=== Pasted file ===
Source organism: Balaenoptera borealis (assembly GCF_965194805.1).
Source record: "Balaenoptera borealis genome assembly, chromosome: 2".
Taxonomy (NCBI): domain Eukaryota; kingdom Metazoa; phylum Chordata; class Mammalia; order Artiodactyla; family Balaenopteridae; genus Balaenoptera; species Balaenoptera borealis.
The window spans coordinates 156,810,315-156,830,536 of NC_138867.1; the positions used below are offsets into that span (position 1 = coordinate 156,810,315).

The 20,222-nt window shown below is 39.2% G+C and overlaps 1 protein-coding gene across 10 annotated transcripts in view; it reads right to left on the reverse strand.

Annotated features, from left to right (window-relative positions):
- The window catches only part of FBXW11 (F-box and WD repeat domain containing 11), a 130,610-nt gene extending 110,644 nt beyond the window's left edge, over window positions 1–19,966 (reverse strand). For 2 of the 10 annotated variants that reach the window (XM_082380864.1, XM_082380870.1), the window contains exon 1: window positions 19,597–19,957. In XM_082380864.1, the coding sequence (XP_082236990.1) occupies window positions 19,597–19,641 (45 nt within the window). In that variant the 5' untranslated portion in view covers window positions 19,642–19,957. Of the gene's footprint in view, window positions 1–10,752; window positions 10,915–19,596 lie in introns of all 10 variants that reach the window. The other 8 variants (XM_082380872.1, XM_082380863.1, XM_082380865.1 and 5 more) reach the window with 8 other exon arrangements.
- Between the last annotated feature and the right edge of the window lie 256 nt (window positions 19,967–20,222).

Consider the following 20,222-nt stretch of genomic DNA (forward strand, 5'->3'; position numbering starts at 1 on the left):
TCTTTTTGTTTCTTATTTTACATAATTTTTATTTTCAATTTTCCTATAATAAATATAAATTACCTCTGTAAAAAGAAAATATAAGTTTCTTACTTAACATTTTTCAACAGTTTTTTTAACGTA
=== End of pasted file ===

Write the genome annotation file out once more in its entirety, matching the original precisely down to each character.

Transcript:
Source organism: Balaenoptera borealis (assembly GCF_965194805.1).
Source record: "Balaenoptera borealis genome assembly, chromosome: 2".
Taxonomy (NCBI): domain Eukaryota; kingdom Metazoa; phylum Chordata; class Mammalia; order Artiodactyla; family Balaenopteridae; genus Balaenoptera; species Balaenoptera borealis.
The window spans coordinates 156,810,315-156,830,536 of NC_138867.1; the positions used below are offsets into that span (position 1 = coordinate 156,810,315).

The 20,222-nt window shown below is 39.2% G+C and overlaps 1 protein-coding gene across 10 annotated transcripts in view; it reads right to left on the reverse strand.

Annotated features, from left to right (window-relative positions):
- The window catches only part of FBXW11 (F-box and WD repeat domain containing 11), a 130,610-nt gene extending 110,644 nt beyond the window's left edge, over window positions 1–19,966 (reverse strand). For 2 of the 10 annotated variants that reach the window (XM_082380864.1, XM_082380870.1), the window contains exon 1: window positions 19,597–19,957. In XM_082380864.1, the coding sequence (XP_082236990.1) occupies window positions 19,597–19,641 (45 nt within the window). In that variant the 5' untranslated portion in view covers window positions 19,642–19,957. Of the gene's footprint in view, window positions 1–10,752; window positions 10,915–19,596 lie in introns of all 10 variants that reach the window. The other 8 variants (XM_082380872.1, XM_082380863.1, XM_082380865.1 and 5 more) reach the window with 8 other exon arrangements.
- Between the last annotated feature and the right edge of the window lie 256 nt (window positions 19,967–20,222).

Consider the following 20,222-nt stretch of genomic DNA (forward strand, 5'->3'; position numbering starts at 1 on the left):
TCTTTTTGTTTCTTATTTTACATAATTTTTATTTTCAATTTTCCTATAATAAATATAAATTACCTCTGTAAAAAGAAAATATAAGTTTCTTACTTAACATTTTTCAACAGTTTTTTTAACGTA